Handling, suspension and weight

This is where Krämer have worked their magic. If you want to make the perfect cake, you need the right ingredients – and the Krämer kitchen is rammed to the rafters with the good stuff. To start with the GP2-R tops the scales at only 140kg. Then we have fully adjustable, high spec WP suspension front and rear. Add lightweight Dymag wheels, slick Pirelli Superbike rubber, Brembo Stylema brakes, Hyper Pro steering damper, lightweight racing chain – and you’re soon justifying the price tag. The fork offset is adjustable between 26 and 28mm, rake and trail, the seat height too, bar position, and obviously suspension. Everything is there to make the yummiest of cakes.

But if you’re intimidated by the prospect of tuning suspension, don’t be. We purposely rode the bike in standard trim, and it certainly delivers. I was unsure what to expect on a machine only slightly heavier than a road going 125, with huge slick rubber and the very latest suspension and brakes – but even on standard settings you have to recalibrate to what you can get away with.

The steering is incredibly light. Fast direction changes are effortless. But this isn’t a pocket size race bike with tiny clip-on bars; in fact, the ergonomics make the GP2-R user friendly, which allows you to point and throw the Krämer around with toy-like ease. On several occasions I turned in too early, hitting the apex sooner than I wanted. But once you’re dialled into the lightweight chassis – it’s incredibly dynamic. Fast direction changes are so easy and after 30 minutes on track you’re not out of breath like you would be on some bikes. Well, I might be anyway.

Mid-corner ground clearance worries are non-existent. The Krämer just wants you to let go of the brakes and carry maximum corner speed. There is so much grip and feedback you feel happy to feed the power back in on the apex and start to accelerate. You don’t need to push the bike up on to the fat section of the tyre wait and hit the power with fear – instead accelerate early, feeling the bike’s grip exploit the engine torque and start to overtake larger bikes. There’s an almost perfect balance of grip, feel and power for getting on the power early.

As mentioned, we wanted to run the bike in standard trim, and it impressed beyond all expectations. But, for my weight, I wanted to change the front a little, so I could carry even more lean angle – important around the short Brands Indy circuit.  And although brilliant on the brakes running into the turn, I wanted a little more control on the fork rebound coming off the brakes. But I guess that is the beauty of the Krämer: it’s so easy to adapt and change, the perfect set-up for every rider and the conditions is just a click or two of the suspension away.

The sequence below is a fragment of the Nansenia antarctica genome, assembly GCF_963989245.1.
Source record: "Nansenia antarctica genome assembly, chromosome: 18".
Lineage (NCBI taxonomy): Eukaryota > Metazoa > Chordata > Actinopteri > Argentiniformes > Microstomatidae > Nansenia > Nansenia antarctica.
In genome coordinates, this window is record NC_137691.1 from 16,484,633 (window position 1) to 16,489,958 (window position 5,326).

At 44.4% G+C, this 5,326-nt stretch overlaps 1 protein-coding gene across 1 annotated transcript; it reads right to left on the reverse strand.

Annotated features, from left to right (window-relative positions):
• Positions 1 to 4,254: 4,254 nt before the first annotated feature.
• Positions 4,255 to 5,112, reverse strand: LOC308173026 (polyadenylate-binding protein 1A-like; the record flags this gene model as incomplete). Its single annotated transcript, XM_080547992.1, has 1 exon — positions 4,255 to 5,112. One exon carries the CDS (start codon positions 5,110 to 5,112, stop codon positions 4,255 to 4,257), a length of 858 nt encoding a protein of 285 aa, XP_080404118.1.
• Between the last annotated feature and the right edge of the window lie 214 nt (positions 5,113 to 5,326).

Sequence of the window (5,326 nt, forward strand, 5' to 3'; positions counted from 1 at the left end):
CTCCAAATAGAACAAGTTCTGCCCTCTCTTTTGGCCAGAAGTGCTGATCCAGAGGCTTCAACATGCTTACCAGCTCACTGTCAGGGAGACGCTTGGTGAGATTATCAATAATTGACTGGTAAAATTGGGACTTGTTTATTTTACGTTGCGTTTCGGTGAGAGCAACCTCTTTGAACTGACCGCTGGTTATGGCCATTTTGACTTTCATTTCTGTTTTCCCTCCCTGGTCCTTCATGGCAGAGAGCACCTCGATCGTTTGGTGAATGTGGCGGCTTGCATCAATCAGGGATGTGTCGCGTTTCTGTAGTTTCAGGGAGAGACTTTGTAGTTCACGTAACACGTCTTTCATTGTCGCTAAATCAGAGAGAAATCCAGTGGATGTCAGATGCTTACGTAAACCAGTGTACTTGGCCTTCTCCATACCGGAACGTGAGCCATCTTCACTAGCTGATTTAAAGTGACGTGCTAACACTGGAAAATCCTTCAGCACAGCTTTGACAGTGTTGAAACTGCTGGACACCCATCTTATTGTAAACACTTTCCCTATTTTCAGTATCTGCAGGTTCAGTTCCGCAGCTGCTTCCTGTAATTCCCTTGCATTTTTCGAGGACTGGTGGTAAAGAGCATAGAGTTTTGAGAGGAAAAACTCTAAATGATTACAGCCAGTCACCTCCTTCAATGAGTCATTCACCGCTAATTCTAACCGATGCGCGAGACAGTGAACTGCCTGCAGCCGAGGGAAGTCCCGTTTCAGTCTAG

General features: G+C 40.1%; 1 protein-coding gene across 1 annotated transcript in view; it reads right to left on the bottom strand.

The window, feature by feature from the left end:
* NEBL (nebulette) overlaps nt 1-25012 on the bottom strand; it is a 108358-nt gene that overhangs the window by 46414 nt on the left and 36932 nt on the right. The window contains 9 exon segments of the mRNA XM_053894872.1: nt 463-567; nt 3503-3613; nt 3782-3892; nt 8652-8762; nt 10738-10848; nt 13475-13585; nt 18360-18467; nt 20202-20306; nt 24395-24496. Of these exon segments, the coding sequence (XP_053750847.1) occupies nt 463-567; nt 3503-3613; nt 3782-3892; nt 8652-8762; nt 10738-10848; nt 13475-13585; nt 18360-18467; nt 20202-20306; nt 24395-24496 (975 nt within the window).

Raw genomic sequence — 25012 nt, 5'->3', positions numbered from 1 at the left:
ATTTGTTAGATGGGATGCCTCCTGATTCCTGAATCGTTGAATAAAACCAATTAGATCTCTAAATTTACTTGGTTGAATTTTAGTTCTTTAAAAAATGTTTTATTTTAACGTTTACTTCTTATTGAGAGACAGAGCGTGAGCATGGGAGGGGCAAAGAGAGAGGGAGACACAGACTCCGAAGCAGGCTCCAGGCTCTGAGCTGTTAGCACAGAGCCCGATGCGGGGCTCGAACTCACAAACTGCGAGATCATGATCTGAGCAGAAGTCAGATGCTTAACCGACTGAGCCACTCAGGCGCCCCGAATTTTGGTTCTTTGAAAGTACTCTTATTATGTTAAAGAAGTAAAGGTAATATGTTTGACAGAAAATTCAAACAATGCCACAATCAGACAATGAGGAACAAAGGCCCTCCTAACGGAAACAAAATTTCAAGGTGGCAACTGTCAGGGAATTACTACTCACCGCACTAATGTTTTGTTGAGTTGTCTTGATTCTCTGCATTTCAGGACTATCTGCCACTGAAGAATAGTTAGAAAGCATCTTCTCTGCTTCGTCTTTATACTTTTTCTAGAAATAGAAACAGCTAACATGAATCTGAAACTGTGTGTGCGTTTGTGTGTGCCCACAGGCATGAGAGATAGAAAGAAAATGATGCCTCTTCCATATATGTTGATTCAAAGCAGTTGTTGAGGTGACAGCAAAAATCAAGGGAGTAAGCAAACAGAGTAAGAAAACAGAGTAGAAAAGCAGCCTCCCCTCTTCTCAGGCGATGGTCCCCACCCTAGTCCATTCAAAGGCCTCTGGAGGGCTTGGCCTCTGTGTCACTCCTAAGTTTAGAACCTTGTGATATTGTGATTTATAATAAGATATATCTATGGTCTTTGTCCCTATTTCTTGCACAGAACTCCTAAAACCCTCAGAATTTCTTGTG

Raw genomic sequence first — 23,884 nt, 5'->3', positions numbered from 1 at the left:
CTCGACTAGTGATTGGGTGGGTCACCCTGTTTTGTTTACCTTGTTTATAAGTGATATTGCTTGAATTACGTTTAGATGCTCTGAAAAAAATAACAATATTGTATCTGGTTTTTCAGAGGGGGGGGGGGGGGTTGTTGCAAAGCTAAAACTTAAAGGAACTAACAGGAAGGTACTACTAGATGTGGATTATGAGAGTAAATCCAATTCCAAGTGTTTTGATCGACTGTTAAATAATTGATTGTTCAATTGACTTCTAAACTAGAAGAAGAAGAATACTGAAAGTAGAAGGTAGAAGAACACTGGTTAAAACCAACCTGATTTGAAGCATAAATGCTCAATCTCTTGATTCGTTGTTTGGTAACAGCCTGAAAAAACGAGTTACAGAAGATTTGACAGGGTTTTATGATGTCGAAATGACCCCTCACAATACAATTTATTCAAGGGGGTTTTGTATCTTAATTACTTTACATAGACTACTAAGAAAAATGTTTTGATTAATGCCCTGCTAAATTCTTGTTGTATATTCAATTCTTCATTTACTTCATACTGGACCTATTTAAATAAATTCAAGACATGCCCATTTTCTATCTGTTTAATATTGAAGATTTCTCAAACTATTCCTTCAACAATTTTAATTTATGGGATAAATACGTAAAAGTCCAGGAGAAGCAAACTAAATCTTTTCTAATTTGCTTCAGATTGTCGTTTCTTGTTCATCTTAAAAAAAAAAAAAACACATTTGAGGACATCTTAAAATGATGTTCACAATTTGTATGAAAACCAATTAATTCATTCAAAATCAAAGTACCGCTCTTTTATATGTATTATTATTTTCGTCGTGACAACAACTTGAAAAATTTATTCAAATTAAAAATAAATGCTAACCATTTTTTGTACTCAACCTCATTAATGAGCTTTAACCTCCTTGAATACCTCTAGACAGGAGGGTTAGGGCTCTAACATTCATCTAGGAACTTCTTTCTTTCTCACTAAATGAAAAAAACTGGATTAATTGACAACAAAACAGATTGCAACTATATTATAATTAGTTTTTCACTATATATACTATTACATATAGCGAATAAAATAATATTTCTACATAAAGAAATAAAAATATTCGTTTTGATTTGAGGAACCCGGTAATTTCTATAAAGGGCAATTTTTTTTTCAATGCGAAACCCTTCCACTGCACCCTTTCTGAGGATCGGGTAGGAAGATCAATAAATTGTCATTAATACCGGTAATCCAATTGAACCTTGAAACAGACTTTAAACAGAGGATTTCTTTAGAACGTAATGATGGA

Comfort and economy

You don’t buy a race bike and overly worry about fuel consumption. However, the 890 KTM unit in road trim is frugal, and compared to rev happy 600cc bikes or thirsty litre bikes, the Krämer should be reasonable.

Interestingly the 16-litre fuel tank is under the seat, with the ¼-turn filler cap located just behind the rider on the lip of the tall racing seat unit. Having the fuel under the rider helps to improve the mass centralisation of the bike. Despite the fuel tank supporting the seat – it’s effectively the sub-frame – the seat height can still be increased for taller riders. A fuel drain plug at the bottom of the tank allows you to drain the fuel and measure the precise amount fuel for a track day or race (each litre of fuel is around 1kg and that translates into tenths, if you’re chasing that kind of time).

Despite being a narrow and lightweight bike the riding position is surprisingly roomy; this isn’t a Moto3-size bike built for midget racers. John McGuinness, who to be fair isn’t your average size racer, was impressed, and actually wanted to lower the bars and make the Krämer racier. I had no aches or pains after a full day at Brands Hatch – it’s surprisingly roomy with a decent and almost TT-like screen.



With similar weight of a road going 125 and the same brakes as a 200kg superbike, plus changeable engine braking maps, excellent front forks and slick rubber, it’s safe to say the GP2-R stops!

One finger on the powerful, three-way adjustable Brembo lever is all that’s needed to haul up this lightweight race bike. You can change the feel, reach and travel of the track lever – personalise to your taste.

Again, if you are used to road bikes on track, it takes a little getting used to. You can brake later and let off the brakes earlier and carry immense corner speed. Plus, with so little weight, the Brembo Stylema stoppers aren’t over worked – therefore there is not fade. There’s no ABS, the Hel Performance braided lines run directly from the lever to the calliper.

The front discs are slightly smaller than you’d normally see on a sports bike: 290mm on the Krämer, compared to 320mm on, say, Yamaha’s R6, but the smaller discs save on weight. And bear in mind that the R6 is weighs in another 40-50kg on top of the Krämer.



Rider aids, extra equipment and accessories

Today it’s the norm for new bikes to be packed with multiple rider aids, launch control, lean sensitive traction control and braking, wheelie and rear wheel prevention. The list is almost endless. And the very latest rider aids on 1000cc-and-above sports bike machines are excellent, meaning it’s incredible what you can get away with. But those are road bikes, designed for the road, on road-based settings with around 200bhp.

The Krämer makes 130bhp, wears slick tyres and is designed to be ridden on track. So like most race bike of this size, riders aids are simply not needed. There are two engine maps, and two engine brake strategies and a track pit lane limiter – but that’s it.

You could argue some track day enthusiasts may want some traction control, especially for the wet. But with race wets fitted and the softer engine map deployed, I believe the majority of riders won’t miss the lack of electronic assistance.